Monti also hailed a concession allowing countries to tap bailout funds to buy government bonds with fewer strings attached. But the wording of the agreement remained vague, and Merkel warned Friday that there would still be conditions, with countries expected to adhere to E.U. budget targets and European authorities reviewing their compliance.

The deal suggested that Italy was already pondering such a move, which would make it the sixth nation in Europe to request some form of assistance. But Monti insisted Friday that Rome was not yet considering a request.

Leaders were also set to debate more radical steps toward European integration at the summit, including the establishment of a banking union and a European Treasury that could hold sway over national budgets. But discussions on the longer-term fixes were postponed until October, setting up a pivotal new crunch time when Merkel will face the tough political challenge of securing a path forward for Europe that the German public can live with.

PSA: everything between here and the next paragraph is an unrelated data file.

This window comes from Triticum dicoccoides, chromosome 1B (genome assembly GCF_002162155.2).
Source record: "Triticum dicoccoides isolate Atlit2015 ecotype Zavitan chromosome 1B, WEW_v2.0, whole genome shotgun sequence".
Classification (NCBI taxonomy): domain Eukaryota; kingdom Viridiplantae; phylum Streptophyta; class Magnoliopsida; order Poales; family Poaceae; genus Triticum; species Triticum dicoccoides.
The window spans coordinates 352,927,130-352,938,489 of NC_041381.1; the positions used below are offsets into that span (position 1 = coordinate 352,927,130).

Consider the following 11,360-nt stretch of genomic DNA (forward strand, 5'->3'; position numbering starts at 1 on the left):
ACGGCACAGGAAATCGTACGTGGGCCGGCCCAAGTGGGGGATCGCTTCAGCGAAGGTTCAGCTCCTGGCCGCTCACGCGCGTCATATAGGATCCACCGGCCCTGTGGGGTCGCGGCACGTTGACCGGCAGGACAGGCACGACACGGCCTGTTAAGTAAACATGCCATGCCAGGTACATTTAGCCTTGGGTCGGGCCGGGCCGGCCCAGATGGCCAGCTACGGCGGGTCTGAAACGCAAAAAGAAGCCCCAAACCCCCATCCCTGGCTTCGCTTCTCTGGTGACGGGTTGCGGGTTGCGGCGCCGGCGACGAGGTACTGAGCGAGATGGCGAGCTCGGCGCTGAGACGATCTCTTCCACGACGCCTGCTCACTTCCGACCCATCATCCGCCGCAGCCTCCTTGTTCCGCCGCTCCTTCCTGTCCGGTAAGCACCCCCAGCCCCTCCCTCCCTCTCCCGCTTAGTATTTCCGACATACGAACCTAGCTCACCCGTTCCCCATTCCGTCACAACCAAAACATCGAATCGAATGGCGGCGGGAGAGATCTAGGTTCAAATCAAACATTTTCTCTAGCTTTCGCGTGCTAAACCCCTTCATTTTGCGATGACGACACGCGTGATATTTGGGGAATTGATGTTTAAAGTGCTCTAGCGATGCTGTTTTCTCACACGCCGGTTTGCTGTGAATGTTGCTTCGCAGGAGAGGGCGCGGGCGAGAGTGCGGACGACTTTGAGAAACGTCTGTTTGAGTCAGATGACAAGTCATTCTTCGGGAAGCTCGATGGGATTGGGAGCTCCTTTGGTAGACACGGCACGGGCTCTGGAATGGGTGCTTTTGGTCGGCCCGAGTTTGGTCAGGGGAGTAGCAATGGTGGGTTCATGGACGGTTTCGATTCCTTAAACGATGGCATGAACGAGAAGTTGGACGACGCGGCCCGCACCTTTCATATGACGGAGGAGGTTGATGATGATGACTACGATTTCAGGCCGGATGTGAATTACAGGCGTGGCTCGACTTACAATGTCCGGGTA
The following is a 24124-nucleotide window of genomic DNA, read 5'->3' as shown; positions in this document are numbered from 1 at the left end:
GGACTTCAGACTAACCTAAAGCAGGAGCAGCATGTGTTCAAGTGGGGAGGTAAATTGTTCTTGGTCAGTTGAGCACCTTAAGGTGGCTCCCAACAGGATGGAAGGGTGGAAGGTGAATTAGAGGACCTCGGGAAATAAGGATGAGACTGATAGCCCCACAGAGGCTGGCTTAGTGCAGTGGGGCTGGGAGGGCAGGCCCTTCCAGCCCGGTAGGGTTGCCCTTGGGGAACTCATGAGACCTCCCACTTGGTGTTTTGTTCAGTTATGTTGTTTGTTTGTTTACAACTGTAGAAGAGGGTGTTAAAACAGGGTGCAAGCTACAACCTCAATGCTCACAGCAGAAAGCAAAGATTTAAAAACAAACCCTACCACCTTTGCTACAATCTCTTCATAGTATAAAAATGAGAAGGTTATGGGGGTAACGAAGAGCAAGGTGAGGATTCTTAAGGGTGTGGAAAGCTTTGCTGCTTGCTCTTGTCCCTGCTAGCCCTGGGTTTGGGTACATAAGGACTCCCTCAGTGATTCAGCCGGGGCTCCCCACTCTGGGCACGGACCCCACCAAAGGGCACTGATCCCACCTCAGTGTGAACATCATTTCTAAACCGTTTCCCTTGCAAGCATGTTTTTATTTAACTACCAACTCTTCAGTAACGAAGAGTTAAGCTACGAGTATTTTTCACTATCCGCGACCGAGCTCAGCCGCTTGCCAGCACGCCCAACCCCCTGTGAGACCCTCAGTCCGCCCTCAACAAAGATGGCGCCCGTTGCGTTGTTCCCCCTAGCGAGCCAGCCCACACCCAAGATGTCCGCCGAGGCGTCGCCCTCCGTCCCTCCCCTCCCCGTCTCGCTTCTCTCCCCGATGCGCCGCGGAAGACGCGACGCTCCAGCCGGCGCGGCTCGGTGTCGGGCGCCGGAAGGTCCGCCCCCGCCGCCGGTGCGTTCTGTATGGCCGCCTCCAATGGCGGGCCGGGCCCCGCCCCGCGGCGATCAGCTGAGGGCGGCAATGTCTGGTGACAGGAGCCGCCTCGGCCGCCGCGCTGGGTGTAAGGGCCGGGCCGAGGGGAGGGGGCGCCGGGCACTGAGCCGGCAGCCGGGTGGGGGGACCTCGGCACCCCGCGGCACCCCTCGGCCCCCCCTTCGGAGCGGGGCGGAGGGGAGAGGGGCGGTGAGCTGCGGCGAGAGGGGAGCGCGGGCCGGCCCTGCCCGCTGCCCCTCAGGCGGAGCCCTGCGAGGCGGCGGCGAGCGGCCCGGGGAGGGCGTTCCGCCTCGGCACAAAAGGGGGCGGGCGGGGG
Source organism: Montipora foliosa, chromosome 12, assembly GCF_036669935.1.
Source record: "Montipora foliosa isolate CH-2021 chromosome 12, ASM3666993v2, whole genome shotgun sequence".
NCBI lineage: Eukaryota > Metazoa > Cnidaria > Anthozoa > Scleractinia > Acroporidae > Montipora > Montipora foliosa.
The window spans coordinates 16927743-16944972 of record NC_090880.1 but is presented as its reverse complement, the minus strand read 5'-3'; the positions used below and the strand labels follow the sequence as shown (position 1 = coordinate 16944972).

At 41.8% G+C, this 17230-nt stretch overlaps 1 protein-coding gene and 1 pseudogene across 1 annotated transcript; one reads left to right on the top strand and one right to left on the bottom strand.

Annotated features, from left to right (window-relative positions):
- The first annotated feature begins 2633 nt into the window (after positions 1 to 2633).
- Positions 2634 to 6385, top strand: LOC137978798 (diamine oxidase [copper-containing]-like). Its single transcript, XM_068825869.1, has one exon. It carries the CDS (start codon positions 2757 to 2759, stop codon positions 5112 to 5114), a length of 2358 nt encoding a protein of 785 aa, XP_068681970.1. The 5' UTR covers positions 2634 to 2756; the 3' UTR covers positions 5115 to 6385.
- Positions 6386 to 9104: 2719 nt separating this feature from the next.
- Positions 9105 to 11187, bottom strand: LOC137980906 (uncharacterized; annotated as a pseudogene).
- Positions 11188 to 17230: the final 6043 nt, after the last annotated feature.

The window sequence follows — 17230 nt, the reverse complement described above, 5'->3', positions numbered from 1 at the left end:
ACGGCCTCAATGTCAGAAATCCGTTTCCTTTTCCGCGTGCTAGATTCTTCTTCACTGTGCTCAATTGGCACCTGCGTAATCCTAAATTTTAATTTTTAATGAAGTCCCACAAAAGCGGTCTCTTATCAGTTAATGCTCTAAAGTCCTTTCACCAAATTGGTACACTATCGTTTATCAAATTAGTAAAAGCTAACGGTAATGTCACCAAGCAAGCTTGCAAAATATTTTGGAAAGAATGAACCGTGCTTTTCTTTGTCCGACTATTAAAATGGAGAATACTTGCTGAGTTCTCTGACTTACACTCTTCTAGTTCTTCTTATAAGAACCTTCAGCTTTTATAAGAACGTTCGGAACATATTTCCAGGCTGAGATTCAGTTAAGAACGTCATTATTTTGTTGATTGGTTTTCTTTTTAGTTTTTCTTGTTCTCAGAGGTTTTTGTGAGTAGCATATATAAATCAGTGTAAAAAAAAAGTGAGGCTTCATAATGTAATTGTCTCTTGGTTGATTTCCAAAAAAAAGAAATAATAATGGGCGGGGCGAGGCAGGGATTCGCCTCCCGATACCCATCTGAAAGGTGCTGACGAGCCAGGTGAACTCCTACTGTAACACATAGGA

Herman Van Rompuy, head of the European Council, a body made up of the region’s leaders, said Friday that the October report would offer “a specific and time-bound road map for the achievement of a genuine economic and monetary union.”

Edward Cody in Paris and Alan Sipress in Washington contributed to this report.

Anthony Faiola is The Post's Berlin bureau chief. Faiola joined the Post in 1994, since then reporting for the paper from six continents and serving as bureau chief in Tokyo, Buenos Aires, New York and London.